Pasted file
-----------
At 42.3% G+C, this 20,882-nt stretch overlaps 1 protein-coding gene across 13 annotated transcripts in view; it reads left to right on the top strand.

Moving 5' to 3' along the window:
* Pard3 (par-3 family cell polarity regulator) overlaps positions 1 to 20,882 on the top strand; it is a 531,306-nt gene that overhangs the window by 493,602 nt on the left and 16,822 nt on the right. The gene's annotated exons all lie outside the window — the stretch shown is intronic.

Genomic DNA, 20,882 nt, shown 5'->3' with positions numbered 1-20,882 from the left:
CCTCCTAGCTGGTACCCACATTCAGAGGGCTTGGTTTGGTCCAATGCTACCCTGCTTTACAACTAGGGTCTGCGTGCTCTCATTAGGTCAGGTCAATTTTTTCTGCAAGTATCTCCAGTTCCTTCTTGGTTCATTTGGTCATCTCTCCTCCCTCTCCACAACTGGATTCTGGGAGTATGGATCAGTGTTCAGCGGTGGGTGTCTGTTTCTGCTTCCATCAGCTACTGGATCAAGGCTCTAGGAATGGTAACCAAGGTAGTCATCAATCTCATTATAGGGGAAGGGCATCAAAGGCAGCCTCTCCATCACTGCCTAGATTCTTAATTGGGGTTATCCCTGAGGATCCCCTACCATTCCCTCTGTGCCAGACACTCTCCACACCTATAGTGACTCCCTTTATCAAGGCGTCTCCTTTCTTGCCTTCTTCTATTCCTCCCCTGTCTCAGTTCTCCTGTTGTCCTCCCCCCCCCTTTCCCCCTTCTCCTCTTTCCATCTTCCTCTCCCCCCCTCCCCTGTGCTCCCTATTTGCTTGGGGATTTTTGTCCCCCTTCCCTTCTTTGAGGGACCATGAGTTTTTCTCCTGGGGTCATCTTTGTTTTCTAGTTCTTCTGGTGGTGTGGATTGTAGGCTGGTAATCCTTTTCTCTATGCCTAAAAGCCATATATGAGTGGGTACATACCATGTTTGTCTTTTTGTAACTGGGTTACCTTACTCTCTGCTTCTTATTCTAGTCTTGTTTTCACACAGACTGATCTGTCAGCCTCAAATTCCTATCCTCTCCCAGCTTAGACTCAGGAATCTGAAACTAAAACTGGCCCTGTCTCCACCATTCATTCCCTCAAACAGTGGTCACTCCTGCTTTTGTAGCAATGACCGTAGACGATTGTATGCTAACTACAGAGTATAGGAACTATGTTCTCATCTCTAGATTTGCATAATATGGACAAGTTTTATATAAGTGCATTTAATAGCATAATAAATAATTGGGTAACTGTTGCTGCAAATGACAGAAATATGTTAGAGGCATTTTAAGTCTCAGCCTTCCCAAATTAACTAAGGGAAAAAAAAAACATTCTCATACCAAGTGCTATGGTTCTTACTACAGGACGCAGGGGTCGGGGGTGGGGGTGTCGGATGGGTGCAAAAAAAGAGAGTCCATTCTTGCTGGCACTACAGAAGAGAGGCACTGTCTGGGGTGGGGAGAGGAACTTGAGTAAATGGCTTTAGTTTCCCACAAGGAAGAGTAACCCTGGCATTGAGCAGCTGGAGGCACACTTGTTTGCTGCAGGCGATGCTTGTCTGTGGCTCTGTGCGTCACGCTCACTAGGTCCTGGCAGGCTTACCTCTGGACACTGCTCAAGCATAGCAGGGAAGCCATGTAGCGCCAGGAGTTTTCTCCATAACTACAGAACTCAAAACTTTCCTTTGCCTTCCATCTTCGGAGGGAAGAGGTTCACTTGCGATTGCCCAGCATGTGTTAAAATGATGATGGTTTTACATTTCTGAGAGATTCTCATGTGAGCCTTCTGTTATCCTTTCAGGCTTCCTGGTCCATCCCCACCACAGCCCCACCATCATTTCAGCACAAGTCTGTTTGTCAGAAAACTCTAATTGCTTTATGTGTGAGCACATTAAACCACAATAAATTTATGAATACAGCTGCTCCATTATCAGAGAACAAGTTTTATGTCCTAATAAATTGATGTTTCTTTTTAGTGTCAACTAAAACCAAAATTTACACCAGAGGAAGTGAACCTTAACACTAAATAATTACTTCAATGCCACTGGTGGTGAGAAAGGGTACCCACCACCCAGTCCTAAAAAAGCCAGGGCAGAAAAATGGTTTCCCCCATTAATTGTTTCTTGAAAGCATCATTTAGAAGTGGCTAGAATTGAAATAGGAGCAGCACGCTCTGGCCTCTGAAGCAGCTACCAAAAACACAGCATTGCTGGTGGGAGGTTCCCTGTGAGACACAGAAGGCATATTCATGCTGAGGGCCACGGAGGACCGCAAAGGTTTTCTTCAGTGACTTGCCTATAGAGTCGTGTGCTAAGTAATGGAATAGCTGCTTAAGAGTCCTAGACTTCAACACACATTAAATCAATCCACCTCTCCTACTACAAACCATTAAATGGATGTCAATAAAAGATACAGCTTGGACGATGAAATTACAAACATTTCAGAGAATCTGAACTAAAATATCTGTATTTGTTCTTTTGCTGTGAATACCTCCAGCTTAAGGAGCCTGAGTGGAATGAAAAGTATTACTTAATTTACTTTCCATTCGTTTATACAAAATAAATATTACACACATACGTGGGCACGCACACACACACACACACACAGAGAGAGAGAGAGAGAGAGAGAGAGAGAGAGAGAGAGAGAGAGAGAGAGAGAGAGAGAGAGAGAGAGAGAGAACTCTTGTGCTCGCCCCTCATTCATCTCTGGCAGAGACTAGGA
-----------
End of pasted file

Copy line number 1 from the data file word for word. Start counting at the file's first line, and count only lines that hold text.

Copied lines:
At 42.3% G+C, this 20,882-nt stretch overlaps 1 protein-coding gene across 13 annotated transcripts in view; it reads left to right on the top strand.